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Asset management and distributions: Colorado trustee duties

On Behalf of | Feb 14, 2017 | Trust Administration |

Fiduciary – in general this term is used for investment professionals. But if you have been appointed a trustee by a family member or friend, you need to know your duty.

Personal liability for losses or unrealized gains is even possible when allegations of risky investments or commingling of funds are raised. In this post, we will look at the “prudent investor rule” and how to make decisions regarding distributions.

Income versus long-term growth

The Colorado Bar Association has published guidance for trustees. Part of the role is diversifying investments. A variety of mutual funds offer his sort of benefit, but the costs must be analyzed.

Balancing the need for regular income against the long term is another consideration. A vacation property may have annual costs that need to be paid from the trust. In this case, it is important to ensure money is available to pay these expenses and not tied up in a term-type savings account or investment. On the other hand, a trust set up to provide for a special need’s individual will need to focus on long-term stability/growth to make sure support is available over a lifetime.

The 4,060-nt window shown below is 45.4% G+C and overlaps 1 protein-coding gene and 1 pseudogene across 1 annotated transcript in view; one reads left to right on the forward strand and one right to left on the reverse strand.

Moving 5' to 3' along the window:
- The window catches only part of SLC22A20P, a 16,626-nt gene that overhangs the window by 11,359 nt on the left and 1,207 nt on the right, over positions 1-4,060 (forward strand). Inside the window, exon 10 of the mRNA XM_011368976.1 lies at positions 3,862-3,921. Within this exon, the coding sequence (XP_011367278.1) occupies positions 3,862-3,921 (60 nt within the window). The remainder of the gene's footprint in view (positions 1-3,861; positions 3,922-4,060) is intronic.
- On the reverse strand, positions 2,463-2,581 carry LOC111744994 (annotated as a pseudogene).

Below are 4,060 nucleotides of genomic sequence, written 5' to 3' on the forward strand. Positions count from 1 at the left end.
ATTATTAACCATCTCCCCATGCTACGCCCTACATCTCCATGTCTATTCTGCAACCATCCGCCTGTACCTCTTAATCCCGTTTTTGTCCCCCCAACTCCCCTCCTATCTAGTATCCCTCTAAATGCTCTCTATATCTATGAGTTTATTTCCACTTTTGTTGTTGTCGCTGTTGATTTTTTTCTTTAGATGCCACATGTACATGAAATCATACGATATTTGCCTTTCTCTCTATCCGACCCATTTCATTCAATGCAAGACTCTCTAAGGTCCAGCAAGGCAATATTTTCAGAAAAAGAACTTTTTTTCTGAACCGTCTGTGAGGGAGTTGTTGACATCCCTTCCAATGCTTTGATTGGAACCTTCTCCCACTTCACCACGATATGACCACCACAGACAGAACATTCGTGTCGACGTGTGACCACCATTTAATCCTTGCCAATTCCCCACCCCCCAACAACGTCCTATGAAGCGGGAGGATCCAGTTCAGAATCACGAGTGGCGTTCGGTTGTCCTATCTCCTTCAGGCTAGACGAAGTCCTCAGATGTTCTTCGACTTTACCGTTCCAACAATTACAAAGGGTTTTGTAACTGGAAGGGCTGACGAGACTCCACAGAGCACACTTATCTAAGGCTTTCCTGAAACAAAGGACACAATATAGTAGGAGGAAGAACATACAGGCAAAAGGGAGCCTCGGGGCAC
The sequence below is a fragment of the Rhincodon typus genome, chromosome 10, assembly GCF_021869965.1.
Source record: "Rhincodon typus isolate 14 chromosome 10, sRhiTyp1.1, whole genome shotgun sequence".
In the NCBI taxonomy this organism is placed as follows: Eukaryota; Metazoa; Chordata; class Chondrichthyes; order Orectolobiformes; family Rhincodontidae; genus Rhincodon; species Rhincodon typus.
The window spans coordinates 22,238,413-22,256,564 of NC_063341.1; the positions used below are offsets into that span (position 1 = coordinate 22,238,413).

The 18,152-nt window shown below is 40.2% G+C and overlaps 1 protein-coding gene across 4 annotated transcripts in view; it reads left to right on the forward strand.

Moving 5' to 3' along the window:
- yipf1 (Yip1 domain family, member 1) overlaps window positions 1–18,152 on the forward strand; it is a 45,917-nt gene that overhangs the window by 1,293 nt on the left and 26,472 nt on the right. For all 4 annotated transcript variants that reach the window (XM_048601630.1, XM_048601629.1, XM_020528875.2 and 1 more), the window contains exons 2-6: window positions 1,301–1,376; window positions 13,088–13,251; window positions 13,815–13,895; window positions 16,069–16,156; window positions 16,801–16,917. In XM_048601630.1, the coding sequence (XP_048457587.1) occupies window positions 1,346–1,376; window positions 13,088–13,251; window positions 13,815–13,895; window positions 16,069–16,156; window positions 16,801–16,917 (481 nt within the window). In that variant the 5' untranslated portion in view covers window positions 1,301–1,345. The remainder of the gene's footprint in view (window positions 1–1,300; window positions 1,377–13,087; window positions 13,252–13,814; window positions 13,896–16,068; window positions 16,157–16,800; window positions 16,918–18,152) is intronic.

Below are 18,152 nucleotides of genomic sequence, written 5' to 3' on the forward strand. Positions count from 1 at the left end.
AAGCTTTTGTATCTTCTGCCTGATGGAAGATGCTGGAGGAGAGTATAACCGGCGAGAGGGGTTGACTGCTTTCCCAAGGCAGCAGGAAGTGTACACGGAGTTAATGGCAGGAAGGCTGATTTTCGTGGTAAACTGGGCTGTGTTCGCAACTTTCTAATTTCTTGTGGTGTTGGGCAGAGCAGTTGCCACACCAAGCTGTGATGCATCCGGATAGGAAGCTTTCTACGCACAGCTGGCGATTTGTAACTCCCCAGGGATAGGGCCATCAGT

Both these concepts tie in with the “prudent investor rule” which basically requires that you do what another reasonable and prudent person would do in the same situation. Re-evaluating a financial portfolio on a routine basis is a part of this as well.


The trust agreement itself should provide clear guidance on when to make distributions.

Expenses for the beneficiary’s health care may be mandatory. But another trust may allow the trustee latitude to determine whether a distribution request is necessary. These types of clauses may lead to conflict if a trustee and beneficiary have different ideas of what constitutes a “need.”

When issues start to crop up in administering a trust, it is a good idea to bring on a professional.

You are entitled to pay yourself a reasonable amount for the time you spend administrating the trust and you can also seek reimbursement for out-of-pocket costs. The cost to hire professionals such as an attorney or accountant can also be paid through the trust, but these fees must be disclosed in an annual accounting.